The House Ethics Committee Friday cleared seven lawmakers including the late-Rep. John Murtha (D-PA) of any wrongdoing for their associations with the defunct lobbying firm PMA.
The ethics panel scrutinized Murtha along with Reps. Jim Moran (D-VA), Marcy Kaptur (D-OH), Norm Dicks (D-WA), Bill Young (R-FL), Peter Visclosky (D-IN) and Todd Tiahrt (R-KS) for a year to determine whether they crossed the line in their ties to PMA by guiding millions of dollars in federal largesse to contractors linked to the lobbying group.
The committee says it reviewed 250,000 pages of documents in its probe and interviewed Congressional aides and company CEO’s.
All of the lawmakers named in the inquiry are members of the powerful House Appropriations Committee, the panel that determines how the government spends its money.
The committee cleared all seven members in its probe. But in a statement, the panel noted that the Office of Congressional Ethics (OCE), a separate body from the Ethics Committee, noted that the OCE recommended the panel continue its inquiry. But Friday's statement completes this inquiry.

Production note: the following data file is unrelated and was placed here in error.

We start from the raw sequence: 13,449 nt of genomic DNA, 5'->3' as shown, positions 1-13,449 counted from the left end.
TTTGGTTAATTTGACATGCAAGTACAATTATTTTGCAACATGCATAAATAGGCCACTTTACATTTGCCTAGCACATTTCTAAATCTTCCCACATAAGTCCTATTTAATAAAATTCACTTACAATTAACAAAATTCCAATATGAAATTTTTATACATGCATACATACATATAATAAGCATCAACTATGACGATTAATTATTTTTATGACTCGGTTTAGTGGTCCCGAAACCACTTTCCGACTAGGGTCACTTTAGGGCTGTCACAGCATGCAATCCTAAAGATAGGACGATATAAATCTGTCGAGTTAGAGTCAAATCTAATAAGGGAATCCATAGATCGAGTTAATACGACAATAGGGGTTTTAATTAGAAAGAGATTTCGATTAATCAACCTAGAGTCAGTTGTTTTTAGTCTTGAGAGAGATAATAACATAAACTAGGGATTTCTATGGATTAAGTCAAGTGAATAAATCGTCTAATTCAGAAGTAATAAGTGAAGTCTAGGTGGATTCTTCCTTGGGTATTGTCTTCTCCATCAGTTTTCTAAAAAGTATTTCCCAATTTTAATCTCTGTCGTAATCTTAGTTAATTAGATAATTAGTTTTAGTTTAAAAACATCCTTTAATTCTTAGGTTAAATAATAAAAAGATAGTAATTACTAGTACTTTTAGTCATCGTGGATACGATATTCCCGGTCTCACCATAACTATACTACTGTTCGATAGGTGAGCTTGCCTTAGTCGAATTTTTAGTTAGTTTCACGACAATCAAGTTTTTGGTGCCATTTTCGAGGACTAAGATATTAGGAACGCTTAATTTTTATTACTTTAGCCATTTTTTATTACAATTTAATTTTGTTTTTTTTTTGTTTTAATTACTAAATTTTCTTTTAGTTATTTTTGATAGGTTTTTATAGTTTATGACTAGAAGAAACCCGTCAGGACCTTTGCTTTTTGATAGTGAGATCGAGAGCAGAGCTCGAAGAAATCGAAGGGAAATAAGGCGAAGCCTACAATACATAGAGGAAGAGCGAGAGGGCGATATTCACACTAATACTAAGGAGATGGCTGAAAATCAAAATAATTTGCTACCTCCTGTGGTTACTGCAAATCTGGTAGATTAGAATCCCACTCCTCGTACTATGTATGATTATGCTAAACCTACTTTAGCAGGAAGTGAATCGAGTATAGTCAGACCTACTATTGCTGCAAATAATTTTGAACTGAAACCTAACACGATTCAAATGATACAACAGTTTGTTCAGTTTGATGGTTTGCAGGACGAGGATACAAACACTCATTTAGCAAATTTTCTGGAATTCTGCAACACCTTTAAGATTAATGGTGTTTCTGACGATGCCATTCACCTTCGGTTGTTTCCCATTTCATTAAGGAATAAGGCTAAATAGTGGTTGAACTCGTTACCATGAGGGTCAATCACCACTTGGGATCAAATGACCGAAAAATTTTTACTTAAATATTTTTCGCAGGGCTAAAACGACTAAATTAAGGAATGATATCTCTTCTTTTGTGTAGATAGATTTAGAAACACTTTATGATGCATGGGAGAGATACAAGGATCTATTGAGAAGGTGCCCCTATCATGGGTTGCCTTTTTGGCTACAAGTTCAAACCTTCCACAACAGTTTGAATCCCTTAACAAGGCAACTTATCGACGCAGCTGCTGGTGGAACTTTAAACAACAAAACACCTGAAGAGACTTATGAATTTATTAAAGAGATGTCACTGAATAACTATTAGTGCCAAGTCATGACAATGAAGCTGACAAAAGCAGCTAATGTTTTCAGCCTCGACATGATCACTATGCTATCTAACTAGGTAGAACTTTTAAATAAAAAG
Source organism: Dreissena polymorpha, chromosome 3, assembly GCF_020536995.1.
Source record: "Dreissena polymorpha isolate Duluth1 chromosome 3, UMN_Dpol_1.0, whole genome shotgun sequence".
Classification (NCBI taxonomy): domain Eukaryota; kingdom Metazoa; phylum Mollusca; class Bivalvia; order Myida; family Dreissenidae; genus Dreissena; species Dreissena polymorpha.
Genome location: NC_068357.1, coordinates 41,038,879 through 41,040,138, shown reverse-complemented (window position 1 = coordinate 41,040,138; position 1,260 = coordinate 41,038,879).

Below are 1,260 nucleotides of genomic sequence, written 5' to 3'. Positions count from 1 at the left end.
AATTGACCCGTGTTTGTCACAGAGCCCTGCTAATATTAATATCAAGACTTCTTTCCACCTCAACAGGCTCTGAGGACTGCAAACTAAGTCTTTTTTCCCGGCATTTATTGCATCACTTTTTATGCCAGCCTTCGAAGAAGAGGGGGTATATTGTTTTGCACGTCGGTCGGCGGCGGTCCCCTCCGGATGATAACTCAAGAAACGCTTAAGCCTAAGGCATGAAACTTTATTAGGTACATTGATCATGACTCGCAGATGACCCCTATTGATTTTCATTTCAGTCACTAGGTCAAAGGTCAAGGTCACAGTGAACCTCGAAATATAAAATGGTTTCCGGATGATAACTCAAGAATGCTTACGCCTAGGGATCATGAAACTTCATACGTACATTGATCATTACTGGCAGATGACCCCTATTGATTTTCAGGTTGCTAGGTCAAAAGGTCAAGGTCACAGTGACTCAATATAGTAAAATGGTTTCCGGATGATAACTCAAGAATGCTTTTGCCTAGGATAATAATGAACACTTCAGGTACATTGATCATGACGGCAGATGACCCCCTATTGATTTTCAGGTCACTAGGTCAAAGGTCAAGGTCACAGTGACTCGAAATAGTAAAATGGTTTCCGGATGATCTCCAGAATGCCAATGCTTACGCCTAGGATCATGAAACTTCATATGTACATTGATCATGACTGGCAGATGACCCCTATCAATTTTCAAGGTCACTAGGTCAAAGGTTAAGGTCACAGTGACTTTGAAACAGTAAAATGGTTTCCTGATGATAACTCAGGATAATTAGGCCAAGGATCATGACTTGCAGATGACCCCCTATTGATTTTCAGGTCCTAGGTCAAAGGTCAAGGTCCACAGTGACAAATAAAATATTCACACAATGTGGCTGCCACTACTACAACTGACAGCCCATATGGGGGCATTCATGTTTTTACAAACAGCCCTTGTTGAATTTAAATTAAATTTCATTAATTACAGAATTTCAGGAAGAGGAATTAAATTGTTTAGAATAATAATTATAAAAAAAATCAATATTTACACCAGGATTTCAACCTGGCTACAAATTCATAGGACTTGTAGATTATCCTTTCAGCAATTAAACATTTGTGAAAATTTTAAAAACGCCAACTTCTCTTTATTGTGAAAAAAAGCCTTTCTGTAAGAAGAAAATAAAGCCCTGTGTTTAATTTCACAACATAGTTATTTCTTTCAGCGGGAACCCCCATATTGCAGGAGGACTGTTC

Congressional watchdog Citizens for Responsibility and Ethics in Washington (CREW), blasted the ethics ruling.
“What a surprise that the Ethics Committee would once again clear members of Congress of wrongdoing,” said CREW Executive Director Melanie Sloan in a statement. “Apparently, in the committee’s view, no member of Congress ever earmarks as a result of a campaign contribution.”
PMA was founded by former Appropriations Committee staffer Paul Magliocchetti, who was known as one Washington’s leading defense lobbyists. The firm shut down last year after an FBI raid.
Murtha died on February 8th.